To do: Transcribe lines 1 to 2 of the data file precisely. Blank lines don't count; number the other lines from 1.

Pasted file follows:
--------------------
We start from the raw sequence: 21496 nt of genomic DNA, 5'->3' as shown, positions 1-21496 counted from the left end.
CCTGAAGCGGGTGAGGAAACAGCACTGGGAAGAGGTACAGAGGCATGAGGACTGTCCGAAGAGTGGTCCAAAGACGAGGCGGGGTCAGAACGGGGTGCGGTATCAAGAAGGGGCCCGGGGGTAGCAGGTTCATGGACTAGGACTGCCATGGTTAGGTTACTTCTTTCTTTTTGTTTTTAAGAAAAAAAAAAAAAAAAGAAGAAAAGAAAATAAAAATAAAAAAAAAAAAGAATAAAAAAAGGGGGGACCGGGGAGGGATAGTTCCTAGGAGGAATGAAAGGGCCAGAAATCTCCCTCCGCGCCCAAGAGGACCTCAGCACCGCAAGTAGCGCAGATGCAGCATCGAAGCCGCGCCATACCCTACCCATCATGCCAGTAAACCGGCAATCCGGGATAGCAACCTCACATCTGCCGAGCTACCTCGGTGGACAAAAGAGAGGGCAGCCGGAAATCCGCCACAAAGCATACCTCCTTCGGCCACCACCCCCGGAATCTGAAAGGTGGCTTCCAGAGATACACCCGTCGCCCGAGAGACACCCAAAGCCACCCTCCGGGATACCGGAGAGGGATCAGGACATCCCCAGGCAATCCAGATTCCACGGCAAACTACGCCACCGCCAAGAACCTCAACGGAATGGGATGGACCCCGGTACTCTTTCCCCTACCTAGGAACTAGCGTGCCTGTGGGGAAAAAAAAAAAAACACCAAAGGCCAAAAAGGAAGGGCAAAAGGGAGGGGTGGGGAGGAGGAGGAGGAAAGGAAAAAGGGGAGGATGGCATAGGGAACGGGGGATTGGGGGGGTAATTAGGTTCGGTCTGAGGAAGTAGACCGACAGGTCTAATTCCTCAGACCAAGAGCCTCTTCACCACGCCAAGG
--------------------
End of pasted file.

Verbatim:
We start from the raw sequence: 21496 nt of genomic DNA, 5'->3' as shown, positions 1-21496 counted from the left end.
CCTGAAGCGGGTGAGGAAACAGCACTGGGAAGAGGTACAGAGGCATGAGGACTGTCCGAAGAGTGGTCCAAAGACGAGGCGGGGTCAGAACGGGGTGCGGTATCAAGAAGGGGCCCGGGGGTAGCAGGTTCATGGACTAGGACTGCCATGGTTAGGTTACTTCTTTCTTTTTGTTTTTAAGAAAAAAAAAAAAAAAAGAAGAAAAGAAAATAAAAATAAAAAAAAAAAAGAATAAAAAAAGGGGGGACCGGGGAGGGATAGTTCCTAGGAGGAATGAAAGGGCCAGAAATCTCCCTCCGCGCCCAAGAGGACCTCAGCACCGCAAGTAGCGCAGATGCAGCATCGAAGCCGCGCCATACCCTACCCATCATGCCAGTAAACCGGCAATCCGGGATAGCAACCTCACATCTGCCGAGCTACCTCGGTGGACAAAAGAGAGGGCAGCCGGAAATCCGCCACAAAGCATACCTCCTTCGGCCACCACCCCCGGAATCTGAAAGGTGGCTTCCAGAGATACACCCGTCGCCCGAGAGACACCCAAAGCCACCCTCCGGGATACCGGAGAGGGATCAGGACATCCCCAGGCAATCCAGATTCCACGGCAAACTACGCCACCGCCAAGAACCTCAACGGAATGGGATGGACCCCGGTACTCTTTCCCCTACCTAGGAACTAGCGTGCCTGTGGGGAAAAAAAAAAAAACACCAAAGGCCAAAAAGGAAGGGCAAAAGGGAGGGGTGGGGAGGAGGAGGAGGAAAGGAAAAAGGGGAGGATGGCATAGGGAACGGGGGATTGGGGGGGTAATTAGGTTCGGTCTGAGGAAGTAGACCGACAGGTCTAATTCCTCAGACCAAGAGCCTCTTCACCACGCCAAGG